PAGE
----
For months rumors have abounded regarding Elpida’s viability and plans the company has to overcome its current financial woes. Although the company has been questioned about advanced payments and loans from its customers, takeover and merger possibilities, and even government intervention, Elpida has remained silent, refusing to comment.
Today the company finally made a statement that it will be adding a note to its Q3 results and earnings report: “on Matters concerning the Assumed Going Concern.”
This statement, which looks like it was written very carefully by either Continue reading “Elpida Finally Makes Statement”
Hynix Semiconductor has a new name. Through SK Telecom’s November 2011 purchase of 21.1% of Hynix’ shares from its creditors mobile phone service provider SK has acquired controlling interest of the company and is re-branding Hynix as SK-Hynix.
The Memory Guy has not discussed this with either Hynix or SK Telecom so far, but it seems unusual that a 21.1% stake in a company would gain a controlling interest.
Suffice it to say that Hynix’ creditor banks, who have been trying to divest themselves of their ownership of Hynix for a few years, have finally found Continue reading “Hynix is now SK-Hynix”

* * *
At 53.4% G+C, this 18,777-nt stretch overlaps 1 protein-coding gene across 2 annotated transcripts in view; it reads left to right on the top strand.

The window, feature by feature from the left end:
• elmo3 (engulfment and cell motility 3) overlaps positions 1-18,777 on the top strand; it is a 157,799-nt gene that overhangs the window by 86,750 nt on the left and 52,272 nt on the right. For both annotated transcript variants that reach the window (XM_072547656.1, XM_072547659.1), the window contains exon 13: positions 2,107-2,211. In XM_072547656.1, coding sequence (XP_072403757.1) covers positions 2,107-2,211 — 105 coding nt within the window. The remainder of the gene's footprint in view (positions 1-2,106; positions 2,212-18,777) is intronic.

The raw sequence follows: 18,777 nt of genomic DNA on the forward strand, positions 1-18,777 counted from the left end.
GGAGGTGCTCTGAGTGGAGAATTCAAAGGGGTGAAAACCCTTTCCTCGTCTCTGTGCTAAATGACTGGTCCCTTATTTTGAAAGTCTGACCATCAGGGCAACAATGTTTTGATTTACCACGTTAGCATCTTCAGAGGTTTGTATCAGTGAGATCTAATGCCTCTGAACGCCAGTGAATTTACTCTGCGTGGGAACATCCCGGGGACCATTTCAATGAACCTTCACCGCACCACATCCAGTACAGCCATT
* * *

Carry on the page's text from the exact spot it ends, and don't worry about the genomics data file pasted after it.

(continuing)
Macronix, a company known for its leadership in mask ROMs and low-density NOR flash has just entered the NAND flash market. This adds a new player to a very small pool of competitors: Samsung, Toshiba, SanDisk, Hynix, Intel, and Micron.
The company’s first NAND products are SLC chips of two densities: 512Mb and 1Gb. Compare this to the offerings of the market’s other participants which range up to 256Gb. Spot price tracker InSpectrum doesn’t even track pricing of densities below 4Gb!
There still seems to be a good market for these low-density parts: According to WSTS Continue reading “New NAND Player: Macronix”
Today Micron CEO Steve Appleton was killed in an airplane accident. Objective Analysis has issued an alert to our clients and subscribers giving details of the wreck, Appleton’s contributions to the company, and some thoughts on the company’s succession. The Alert can be viewed by visiting the Objective Analysis Reports page.